The other day I stumbled across a video of Martin Greenfield, “Tailor to the Presidents,” and fell in love…
And I also think old men are the coolest.
The video was fun—and it made me curious about more of his story. I looked him up on Wikipedia… and there is this one little section of his story that made me pause, and I can’t stop thinking about it.
According to Wikipedia:
Greenfield was born on August 9, 1928 to a Jewish family in Pavlovo, a small village… located in the southeastern tip of Slovakia. At age 14, Greenfield was rounded up along with his father, mother, two sisters, brother and grandparents. All were brought to the Auschwitz concentration camp.
Near the end of World War II, Greenfield was moved along with other Auschwitz prisoners to the Buchenwald concentration camp. In April 1945, the American army stormed the camp, and liberated its prisoners.
Later, General Dwight D. Eisenhower arrived to supervise the liberation, and Greenfield shook his hand; coincidentally, standing next to Greenfield at the time was Elie Wiesel, who would later become famous writing about his time in the concentration camps.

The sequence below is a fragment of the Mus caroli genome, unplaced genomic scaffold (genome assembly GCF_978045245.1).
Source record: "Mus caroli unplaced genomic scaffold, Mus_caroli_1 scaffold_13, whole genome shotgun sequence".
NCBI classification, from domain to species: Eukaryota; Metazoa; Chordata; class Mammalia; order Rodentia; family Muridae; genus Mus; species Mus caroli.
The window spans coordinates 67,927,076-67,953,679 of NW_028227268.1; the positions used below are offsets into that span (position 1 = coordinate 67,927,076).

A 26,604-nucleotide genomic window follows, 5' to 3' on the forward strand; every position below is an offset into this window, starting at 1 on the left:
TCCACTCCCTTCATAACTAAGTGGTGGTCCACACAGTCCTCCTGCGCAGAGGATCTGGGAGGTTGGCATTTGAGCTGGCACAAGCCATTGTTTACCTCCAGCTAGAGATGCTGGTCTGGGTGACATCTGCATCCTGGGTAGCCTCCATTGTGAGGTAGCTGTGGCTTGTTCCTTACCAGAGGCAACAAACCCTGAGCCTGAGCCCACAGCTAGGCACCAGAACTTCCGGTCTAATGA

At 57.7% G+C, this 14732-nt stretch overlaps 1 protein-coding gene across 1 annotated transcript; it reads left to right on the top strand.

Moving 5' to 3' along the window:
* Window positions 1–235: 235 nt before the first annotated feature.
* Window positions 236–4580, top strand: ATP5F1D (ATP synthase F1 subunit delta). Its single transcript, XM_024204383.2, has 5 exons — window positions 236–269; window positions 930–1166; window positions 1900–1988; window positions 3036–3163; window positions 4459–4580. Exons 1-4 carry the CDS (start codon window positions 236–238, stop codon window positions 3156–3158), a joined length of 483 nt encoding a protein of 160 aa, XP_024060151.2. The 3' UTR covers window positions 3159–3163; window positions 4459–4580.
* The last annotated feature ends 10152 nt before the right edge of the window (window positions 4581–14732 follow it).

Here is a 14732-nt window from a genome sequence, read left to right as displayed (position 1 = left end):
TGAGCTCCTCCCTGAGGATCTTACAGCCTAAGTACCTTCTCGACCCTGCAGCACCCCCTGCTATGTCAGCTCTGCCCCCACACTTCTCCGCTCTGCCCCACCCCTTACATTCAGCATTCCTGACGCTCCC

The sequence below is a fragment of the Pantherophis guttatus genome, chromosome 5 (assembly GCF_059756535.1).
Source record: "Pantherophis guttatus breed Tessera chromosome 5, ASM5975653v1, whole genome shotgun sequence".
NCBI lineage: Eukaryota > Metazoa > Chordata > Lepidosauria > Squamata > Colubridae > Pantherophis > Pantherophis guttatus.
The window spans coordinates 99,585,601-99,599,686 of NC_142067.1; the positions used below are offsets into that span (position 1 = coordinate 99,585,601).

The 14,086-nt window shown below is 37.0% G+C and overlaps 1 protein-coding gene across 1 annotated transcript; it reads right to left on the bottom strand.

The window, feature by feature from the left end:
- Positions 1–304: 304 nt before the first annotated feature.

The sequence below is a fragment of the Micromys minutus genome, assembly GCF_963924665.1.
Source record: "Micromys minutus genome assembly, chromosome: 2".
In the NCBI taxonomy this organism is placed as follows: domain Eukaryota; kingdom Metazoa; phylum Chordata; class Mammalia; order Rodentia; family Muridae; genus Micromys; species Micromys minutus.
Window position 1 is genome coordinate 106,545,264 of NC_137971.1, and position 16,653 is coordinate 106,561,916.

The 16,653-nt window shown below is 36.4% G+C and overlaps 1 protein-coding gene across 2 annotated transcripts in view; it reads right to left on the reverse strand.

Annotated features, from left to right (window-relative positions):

Soon after the liberation, Greenfield and another teenage survivor set out to kill the wife of the mayor, who previously had Greenfield beaten for trying to eat food intended for her pet rabbits.
When they found her, she was carrying her newborn baby—and Greenfield relented; he has described that moment as when he “became human again.”
Becoming human again.
Greenfield, filled with justifiable anger, seeks revenge. But when he sees the one who showed him no mercy—his enemy—carrying her child, anger and revenge just couldn’t remain—because, in that moment, he became human again.
Keith Giles, in his new book, Jesus Untangled: Crucifying Our Politics to Pledge Allegiance to the Lamb, says:
For centuries, mankind has continued in the delusion that we can make the world a better place if we could just kill enough “bad” people, or if we could just elect enough “good” leaders to rule over us. The record clearly shows us that these have never proven true. We cannot kill our way to peace, nor can we vote our way to paradise.
Jesus came to restore sanity to mankind. He showed us another way to live and a better way to be human beings.